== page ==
Doug Payne - 4/20/17 - Maintaining Straightness in Stadium Jumping
straightness, stadium, show jumping, adjusting stride
Lucinda Green - 04/09/17 - Riding Through the Tube, Parts 3 & 4
stadium, tube, lines, courses
Leslie Law - 03/22/17 - On the Aides for Show Jumping
flat work, on the aides, stadium jumping, show jumping
LUCINDA GREEN - 04/09/17 - RIDING THROUGH THE TUBE, PARTS 3 & 4 - The total running time of the last two parts of this four part video is 29:30. Lucinda Green leads the conclusion of the this phenomenal clinic by applying the principals in parts one and two to riding courses.
A show jumping course comprises a series of colored fences usually made up of lightweight rails that are easily knocked down. The test takes place in an enclosed ring and the course must be negotiated in order for the horse and rider to successfully comp Read Full Bio
The third and final test takes place in the show jumping arena. A show jumping course comprises a series of colored fences usually made up of lightweight rails that are easily knocked down. The test takes place in an enclosed ring and the course must be negotiated in order for the horse and rider to successfully complete the event. This final phase tests the stamina and recovery of the horse after the endurance phase and shows that it is fit enough to continue work.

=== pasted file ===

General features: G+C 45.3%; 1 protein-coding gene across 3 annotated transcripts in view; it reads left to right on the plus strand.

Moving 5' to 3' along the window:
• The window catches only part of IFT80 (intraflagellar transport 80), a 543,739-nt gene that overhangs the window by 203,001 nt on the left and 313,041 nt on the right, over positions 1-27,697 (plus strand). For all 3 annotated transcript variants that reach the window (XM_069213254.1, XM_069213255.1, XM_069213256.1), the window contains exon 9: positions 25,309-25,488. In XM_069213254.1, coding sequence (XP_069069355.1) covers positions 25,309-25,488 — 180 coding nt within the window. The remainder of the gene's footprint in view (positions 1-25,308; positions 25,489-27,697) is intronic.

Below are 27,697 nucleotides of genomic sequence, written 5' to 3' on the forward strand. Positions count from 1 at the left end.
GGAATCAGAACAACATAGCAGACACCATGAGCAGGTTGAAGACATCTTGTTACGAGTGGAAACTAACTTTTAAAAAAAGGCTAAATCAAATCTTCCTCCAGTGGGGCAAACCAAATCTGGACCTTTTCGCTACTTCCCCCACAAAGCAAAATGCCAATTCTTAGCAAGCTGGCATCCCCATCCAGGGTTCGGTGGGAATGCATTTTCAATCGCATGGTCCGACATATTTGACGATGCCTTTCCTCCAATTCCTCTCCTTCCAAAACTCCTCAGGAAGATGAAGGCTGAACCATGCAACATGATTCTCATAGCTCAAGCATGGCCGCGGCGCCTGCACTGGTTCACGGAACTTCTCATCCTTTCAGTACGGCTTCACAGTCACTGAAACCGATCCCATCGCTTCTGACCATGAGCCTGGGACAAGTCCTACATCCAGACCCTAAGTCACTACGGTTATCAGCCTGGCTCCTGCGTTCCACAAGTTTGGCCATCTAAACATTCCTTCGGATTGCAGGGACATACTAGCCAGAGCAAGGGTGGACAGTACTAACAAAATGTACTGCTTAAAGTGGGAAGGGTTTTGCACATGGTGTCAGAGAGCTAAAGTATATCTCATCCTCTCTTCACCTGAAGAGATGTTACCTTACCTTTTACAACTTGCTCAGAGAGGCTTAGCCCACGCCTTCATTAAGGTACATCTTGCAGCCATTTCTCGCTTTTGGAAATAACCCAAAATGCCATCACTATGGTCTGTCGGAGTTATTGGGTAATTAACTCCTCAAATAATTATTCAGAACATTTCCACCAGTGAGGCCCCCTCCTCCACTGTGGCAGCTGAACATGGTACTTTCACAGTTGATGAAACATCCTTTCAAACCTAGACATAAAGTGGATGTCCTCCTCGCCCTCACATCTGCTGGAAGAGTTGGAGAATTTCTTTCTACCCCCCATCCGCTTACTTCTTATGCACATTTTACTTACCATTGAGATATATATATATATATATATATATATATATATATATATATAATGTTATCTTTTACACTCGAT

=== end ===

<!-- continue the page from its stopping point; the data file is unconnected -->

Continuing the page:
In the words of the FEI rule book, “The test on the third day is not an ordinary show jumping competition…Its sole object is to demonstrate that, on the day after a severe test of endurance, the horses have retained the suppleness, energy and obedience necessary for them to continue in service.”
The show jumping course requires very exact riding; it consists of between 12 and 15 show jumping obstacles, which normally include at least one combination, two spread fences, and in some cases a ditch.
The courses are designed to test the horse’s and rider’s ability to negotiate a variety of fences of differing heights, widths, and technicality. This requires the horse to be balanced and supple for tight turns and short distances between fences. He must be able to lengthen or shorten his stride in an instant. Therefore, the rider must know exactly where he is on the approach to a fence, with an obedient horse that will respond to his commands. For the spectator, this sport is both exciting and breathtaking to watch, as just one single rail knocked down can change the final standings dramatically.